By ISAIAH LUCHELI
Assistant Director of Public Prosecutions Moses O’mirera told the court he could not allow the legislator’s driver David Kuria and bodyguard Emmanuel Mucharu to testify, as witnesses in the events around the death of the student had adversely mentioned them.
However, Mr O’mirera said he would clear with the remaining witnesses before embarking on individuals, who had been adversely mentioned in connection with Mercy’s death.
“Failing to listen to the witnesses adversely mentioned at this stage is done in the interest of the parties. This will give them an opportunity to retract what would have been said against them and may have in a way or another implicated them,” he said.
But lawyer Cliff Ombeta urged the prosecution to call more credible witnesses who would shed light on circumstances around the incident. “I would like to urge the prosecution to call more credible witnesses not those who give this court details that bear no useful information to this inquest and also the number of witnesses should be increased from the two who testify daily,” he said.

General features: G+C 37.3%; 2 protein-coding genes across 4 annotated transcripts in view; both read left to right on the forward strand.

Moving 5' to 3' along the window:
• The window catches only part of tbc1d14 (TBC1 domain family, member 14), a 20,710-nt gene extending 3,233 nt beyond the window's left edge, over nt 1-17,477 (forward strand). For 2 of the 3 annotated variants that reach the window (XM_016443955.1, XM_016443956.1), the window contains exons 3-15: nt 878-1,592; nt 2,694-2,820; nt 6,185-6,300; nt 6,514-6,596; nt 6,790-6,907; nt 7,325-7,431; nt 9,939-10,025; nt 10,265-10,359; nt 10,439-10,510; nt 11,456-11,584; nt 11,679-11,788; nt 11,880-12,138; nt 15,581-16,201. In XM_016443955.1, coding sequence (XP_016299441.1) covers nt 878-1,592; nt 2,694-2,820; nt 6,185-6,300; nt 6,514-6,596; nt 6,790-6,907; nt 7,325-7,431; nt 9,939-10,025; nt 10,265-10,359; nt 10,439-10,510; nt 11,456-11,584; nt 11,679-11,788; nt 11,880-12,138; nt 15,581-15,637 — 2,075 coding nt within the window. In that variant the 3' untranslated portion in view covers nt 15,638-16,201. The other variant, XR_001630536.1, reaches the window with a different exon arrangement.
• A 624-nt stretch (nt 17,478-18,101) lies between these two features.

The MP’s bodyguard and driver are among the last people who could explain the circumstances around the last hours of Mercy before her body was recovered along Waiyaki Way, Nairobi.
Other people mentioned adversely in the inquest include Mr Kabogo, and a motorist who was driving a black Mercedes Benz. A witness told the court she saw someone’s legs underneath the car along Waiyaki Way.
Hurled a glass
Deputy chef of Wasini Luxury Apartments Leonard Thairu told the court that Mercy was drunk when he met her at the reception.
He said the student broke bottles and hurled a glass at the reception prompting the receptionist to call a security guard to remove her from the terrace, but a woman claiming to be Mercy’s aunty assured them that she would contain her.
Mr Thairu told the court he left early and only came to learn of Mercy’s death two days later when he saw her picture in the newspaper.